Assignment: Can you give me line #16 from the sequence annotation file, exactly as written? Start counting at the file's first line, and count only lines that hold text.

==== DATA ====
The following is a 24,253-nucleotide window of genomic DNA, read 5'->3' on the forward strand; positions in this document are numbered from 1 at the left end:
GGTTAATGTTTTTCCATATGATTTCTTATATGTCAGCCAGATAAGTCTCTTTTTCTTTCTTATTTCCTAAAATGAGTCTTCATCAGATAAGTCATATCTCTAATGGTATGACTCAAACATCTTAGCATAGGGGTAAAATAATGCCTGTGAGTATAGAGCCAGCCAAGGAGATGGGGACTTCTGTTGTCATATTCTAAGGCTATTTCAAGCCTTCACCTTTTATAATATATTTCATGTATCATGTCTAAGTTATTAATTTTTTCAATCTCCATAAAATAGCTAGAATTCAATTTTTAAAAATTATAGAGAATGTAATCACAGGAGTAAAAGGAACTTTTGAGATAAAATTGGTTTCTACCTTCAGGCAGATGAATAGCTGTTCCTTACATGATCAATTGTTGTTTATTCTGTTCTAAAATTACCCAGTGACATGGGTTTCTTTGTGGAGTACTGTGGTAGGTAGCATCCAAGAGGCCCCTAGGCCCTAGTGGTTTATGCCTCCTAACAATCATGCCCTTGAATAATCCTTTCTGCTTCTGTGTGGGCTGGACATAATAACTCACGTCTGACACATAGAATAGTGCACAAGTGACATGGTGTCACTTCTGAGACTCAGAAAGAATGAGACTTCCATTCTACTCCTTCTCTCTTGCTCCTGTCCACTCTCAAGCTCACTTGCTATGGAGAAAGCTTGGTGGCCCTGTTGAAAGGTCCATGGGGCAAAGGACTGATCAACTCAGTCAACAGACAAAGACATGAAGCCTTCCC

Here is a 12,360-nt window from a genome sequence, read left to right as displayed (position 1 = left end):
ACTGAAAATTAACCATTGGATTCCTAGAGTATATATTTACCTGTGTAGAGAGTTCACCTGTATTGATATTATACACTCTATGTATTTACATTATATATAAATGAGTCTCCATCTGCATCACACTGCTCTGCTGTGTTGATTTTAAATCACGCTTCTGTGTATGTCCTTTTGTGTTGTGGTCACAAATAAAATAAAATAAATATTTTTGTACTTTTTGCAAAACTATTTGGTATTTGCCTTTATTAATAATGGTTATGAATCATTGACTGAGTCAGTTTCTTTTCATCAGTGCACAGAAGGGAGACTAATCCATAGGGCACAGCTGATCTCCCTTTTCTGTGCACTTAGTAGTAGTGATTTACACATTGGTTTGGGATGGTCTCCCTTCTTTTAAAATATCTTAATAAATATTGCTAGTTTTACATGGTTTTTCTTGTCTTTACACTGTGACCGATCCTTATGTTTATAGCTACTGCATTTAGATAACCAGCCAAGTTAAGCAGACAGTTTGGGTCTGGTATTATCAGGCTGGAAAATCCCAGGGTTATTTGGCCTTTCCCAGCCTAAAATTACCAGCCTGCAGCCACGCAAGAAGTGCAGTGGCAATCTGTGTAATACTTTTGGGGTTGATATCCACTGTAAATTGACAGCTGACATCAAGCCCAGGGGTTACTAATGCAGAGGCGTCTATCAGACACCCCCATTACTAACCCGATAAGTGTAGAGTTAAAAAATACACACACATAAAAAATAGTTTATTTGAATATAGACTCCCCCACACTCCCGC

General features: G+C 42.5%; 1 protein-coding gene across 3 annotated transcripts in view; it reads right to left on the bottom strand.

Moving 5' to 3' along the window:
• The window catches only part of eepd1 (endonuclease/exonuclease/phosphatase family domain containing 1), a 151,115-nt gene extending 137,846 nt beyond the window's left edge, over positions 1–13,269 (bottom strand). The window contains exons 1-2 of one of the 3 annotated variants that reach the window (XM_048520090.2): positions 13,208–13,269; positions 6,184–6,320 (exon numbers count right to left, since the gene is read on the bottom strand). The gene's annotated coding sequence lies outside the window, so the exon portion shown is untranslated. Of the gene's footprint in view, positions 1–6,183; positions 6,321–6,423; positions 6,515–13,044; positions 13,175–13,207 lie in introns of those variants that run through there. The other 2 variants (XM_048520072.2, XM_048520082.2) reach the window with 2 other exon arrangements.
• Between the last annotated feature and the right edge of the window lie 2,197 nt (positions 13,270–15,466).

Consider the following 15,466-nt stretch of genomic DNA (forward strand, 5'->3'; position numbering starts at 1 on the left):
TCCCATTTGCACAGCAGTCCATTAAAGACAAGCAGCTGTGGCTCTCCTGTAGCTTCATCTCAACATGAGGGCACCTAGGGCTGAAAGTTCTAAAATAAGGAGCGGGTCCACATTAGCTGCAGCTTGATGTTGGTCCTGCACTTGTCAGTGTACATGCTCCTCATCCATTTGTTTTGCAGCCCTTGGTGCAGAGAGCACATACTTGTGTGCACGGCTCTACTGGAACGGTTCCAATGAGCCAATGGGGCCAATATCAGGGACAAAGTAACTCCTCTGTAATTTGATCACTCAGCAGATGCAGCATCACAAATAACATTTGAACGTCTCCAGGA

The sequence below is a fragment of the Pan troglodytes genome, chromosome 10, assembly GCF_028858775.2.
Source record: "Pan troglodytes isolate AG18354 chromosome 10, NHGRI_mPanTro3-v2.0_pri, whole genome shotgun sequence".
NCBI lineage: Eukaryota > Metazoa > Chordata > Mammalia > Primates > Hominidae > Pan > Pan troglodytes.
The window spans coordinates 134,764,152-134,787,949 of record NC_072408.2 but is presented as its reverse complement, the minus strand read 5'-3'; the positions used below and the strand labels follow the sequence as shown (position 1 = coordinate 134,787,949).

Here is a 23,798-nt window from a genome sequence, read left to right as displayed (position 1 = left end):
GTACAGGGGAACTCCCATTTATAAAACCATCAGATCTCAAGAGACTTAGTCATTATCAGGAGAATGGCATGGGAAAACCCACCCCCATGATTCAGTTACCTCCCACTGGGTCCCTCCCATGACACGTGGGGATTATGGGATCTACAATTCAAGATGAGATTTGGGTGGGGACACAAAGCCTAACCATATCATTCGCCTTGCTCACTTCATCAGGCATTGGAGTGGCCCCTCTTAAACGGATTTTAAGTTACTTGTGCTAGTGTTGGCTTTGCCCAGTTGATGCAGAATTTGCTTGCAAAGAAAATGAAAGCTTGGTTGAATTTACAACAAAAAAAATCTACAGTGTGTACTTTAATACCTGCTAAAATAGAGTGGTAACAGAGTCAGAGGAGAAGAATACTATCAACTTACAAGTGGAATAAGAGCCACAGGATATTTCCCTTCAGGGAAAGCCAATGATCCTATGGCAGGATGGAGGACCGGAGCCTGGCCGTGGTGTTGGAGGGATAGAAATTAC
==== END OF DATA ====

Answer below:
GTACAGGGGAACTCCCATTTATAAAACCATCAGATCTCAAGAGACTTAGTCATTATCAGGAGAATGGCATGGGAAAACCCACCCCCATGATTCAGTTACCTCCCACTGGGTCCCTCCCATGACACGTGGGGATTATGGGATCTACAATTCAAGATGAGATTTGGGTGGGGACACAAAGCCTAACCATATCATTCGCCTTGCTCACTTCATCAGGCATTGGAGTGGCCCCTCTTAAACGGATTTTAAGTTACTTGTGCTAGTGTTGGCTTTGCCCAGTTGATGCAGAATTTGCTTGCAAAGAAAATGAAAGCTTGGTTGAATTTACAACAAAAAAAATCTACAGTGTGTACTTTAATACCTGCTAAAATAGAGTGGTAACAGAGTCAGAGGAGAAGAATACTATCAACTTACAAGTGGAATAAGAGCCACAGGATATTTCCCTTCAGGGAAAGCCAATGATCCTATGGCAGGATGGAGGACCGGAGCCTGGCCGTGGTGTTGGAGGGATAGAAATTAC